children's literature

The book of 'The BFG' movie reminds us that wordplay is part of learning and mastering language

Roald Dahl shows how his confusion is often due to the ambiguity of a language where one word may have multiple meanings.

Now that Roald Dahl’s 1982 novel The BFG has finally been transformed into a big screen feature film courtesy of Disney and director Steven Spielberg, one aspect of the book that has delighted children and adults alike will be made more obvious: the Big Friendly Giant’s tendency to gobblefunk, the BFG’s own term for the malapropisms, spoonerisms and nonsense words that litter his speech.

But while the BFG’s words are judged errors by the human beans that he meets, Dahl shows how his confusion is often due to the ambiguity of a language where one word may have multiple meanings, or different words the same pronunciation. As the BFG offers in his defence: “I cannot be right all the time. Quite often I is left instead of right.”

The BFG’s gobblefunking belongs to a tradition of language play and nonsense writing best known from the works of Edward Lear and Lewis Carroll. Lear’s poetry, limericks and prose writing bubble over with nonsense words: perhaps best-known is the runcible spoon with which the Owl and the Pussycat dined on their mince and slices of quince.

Carroll’s books, poems, diaries, and letters to children are littered with enigmas, charades, acrostics, palindromes, conundrums, cyphers and riddles, testifying to his love of word play. His coining of nonsense words is densest in the poem, Jabberwocky, encountered by Alice when she passes through the looking-glass.

Beware the Jabberwock! John Tenniel
Beware the Jabberwock! John Tenniel

’Twas brillig, and the slithy toves Did gyre and gimble in the wabe: All mimsy were the borogoves, And the mome raths outgrabe.“Beware the Jabberwock, my son!The jaws that bite, the claws that catch!Beware the Jubjub bird, and shun The frumious Bandersnatch!”

Some of the strangest of these are decrypted for Alice by Humpty Dumpty, although his explanations – brillig means four o’clock in the afternoon when you begin broiling things for dinner – are not always convincing.

Readers of The BFG must fall back on their own ingenuity to explain his neologisms, many of which draw upon genuine techniques of word formation, which offer real insights into how words are formed and their meanings decoded. The BFG’s language includes words coined for their sounds, drawing upon both onomatopoeia – where the word imitates the sound it describes – and phonaesthesia – where clusters of sounds become associated with specific meanings.

Phonaesthemes in English include sl-: slug, slurry, slimy, all of which carry a sense of greasiness and unpleasantness. To these the BFG adds slopgroggled, to describe a sticky situation. Words like ucky-mucky and thingalingaling play on the reduplication of vowel sounds, while others tap into the connotations of certain syllables. Although we may never have encountered words like, for example, grobswitchy, rotsome, bogrotting, muckfrumping and grizzling, we can be sure that they signal something unpleasant. In contrast, we are sure to enjoy anything that can be described as phizz-whizzing, squiffling or wondercrump. Other words, like whoopsey-splunkers, fizzwiggler and fluckgungled play on the way children enjoy rolling unusual and amusing sounds around their mouths.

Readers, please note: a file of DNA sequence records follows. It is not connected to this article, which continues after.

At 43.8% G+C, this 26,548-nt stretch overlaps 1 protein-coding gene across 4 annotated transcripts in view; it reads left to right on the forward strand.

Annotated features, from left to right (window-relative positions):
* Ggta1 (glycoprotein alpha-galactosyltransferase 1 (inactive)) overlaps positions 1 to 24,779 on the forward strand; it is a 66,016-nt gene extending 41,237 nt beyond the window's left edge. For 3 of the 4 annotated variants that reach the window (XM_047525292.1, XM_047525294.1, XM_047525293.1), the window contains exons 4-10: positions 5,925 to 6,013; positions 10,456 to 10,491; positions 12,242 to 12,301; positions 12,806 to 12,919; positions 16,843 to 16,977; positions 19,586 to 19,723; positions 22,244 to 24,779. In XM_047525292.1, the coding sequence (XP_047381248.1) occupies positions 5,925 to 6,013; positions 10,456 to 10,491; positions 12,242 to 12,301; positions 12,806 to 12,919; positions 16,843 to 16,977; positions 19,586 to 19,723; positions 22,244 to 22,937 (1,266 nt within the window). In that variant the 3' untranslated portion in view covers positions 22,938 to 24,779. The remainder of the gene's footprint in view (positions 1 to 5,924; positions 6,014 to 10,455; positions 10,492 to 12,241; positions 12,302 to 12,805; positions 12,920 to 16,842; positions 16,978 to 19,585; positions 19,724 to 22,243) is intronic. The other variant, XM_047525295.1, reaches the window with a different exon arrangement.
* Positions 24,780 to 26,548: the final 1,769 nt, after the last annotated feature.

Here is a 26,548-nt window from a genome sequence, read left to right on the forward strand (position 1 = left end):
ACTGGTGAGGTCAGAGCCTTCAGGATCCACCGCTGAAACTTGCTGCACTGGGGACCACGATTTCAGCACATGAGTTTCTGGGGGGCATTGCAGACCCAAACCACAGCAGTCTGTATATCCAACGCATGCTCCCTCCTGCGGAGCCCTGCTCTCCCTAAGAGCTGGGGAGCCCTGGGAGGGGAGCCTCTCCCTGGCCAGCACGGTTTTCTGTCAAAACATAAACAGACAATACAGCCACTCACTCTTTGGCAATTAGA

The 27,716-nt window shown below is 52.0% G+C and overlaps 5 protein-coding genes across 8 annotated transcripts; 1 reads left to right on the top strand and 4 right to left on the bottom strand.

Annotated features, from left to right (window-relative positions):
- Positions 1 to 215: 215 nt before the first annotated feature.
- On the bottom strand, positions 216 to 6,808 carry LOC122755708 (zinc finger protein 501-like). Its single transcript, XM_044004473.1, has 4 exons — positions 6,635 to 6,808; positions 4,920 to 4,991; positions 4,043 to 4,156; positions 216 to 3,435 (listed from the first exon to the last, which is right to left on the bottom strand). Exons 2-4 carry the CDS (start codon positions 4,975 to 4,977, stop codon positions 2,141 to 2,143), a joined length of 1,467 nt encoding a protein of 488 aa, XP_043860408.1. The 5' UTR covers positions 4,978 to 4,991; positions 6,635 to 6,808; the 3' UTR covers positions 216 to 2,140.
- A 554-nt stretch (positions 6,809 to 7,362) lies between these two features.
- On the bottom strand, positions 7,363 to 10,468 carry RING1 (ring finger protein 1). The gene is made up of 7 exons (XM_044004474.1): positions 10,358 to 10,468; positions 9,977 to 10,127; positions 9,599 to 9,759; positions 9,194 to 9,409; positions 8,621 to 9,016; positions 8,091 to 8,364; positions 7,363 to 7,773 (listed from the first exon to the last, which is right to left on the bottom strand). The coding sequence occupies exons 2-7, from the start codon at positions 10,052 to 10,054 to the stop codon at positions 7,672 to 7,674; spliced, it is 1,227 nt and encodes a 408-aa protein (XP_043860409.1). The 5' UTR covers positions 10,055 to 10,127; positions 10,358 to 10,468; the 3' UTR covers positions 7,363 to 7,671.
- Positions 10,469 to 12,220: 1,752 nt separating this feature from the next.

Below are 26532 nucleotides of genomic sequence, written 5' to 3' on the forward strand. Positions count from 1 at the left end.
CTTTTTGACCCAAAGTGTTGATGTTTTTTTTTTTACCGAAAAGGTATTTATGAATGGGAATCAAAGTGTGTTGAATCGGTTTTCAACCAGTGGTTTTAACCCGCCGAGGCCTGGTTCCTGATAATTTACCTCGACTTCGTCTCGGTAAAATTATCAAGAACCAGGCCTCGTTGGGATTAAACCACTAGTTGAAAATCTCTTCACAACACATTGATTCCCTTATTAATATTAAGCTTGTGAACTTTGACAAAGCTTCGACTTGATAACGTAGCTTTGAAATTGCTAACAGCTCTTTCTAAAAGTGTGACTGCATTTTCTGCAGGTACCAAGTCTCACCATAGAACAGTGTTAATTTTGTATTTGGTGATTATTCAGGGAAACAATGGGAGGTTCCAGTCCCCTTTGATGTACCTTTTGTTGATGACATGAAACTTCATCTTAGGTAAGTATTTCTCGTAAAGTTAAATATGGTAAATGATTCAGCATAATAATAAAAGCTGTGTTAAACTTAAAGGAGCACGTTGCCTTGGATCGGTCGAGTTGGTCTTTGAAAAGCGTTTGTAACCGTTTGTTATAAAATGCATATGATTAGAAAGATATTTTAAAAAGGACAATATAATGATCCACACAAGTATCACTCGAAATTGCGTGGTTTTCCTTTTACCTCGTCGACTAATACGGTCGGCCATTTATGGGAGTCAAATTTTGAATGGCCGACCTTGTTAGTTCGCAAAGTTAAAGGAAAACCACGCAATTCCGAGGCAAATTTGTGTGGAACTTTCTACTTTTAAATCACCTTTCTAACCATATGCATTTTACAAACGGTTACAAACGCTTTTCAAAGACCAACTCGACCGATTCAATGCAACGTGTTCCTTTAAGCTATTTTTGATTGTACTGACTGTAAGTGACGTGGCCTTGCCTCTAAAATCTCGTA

Other words the BFG coins are from errors. For example, in spoonerisms snapperwhipper, dory-hunky and catasterous disastrophe, the initial syllables have been swapped. Others, like biffsquiggled, are compounds of genuine English words that can be understood by analysing the component parts. Other words still are formed by blending two standard English words, such as “delicious” and “scrumptious” to form delumptious. One example, the BFG’s scrumdiddlyumptious, is a word that, despite its unwieldy length, has passed into general usage.

Play leads to mastery

These processes of associating sounds and senses, and disassembling and recombining word elements to recover their meanings, are valuable ways of promoting a child’s understanding of word structure – what linguists call morphology. Studies of child psychology and education have shown the importance of play in putting a child’s developing linguistic skills into practice. Children have a natural propensity to play with language from an early age, as seen in the nonsense rhymes that accompany playground games, an enjoyment of riddles, puns, knock-knock jokes and so on.

Despite the prophecies of doom about the impact that the abbreviations, clippings, initialisms and emoticons used in “txt spk” and electronic messaging will have on child literacy, research has shown the opposite effect. Playing with language is an important means of developing metalinguistic awareness – an understanding of not just how to use language, but of how it works. It offers a chance to step back and consider a language’s structure and properties. As the linguist David Crystal puts it: “Language play actually helps you learn your language.”

Recent controversies about the emphasis of teaching of English grammar, spelling and punctuation and the associated tests suggest that we’re in danger of losing sight of the pleasure in learning about language in primary classrooms. We need to rediscover the joy of gobblefunking.

Simon Horobin, Professor of English Language and Literature, University of Oxford.

This article first appeared on The Conversation.

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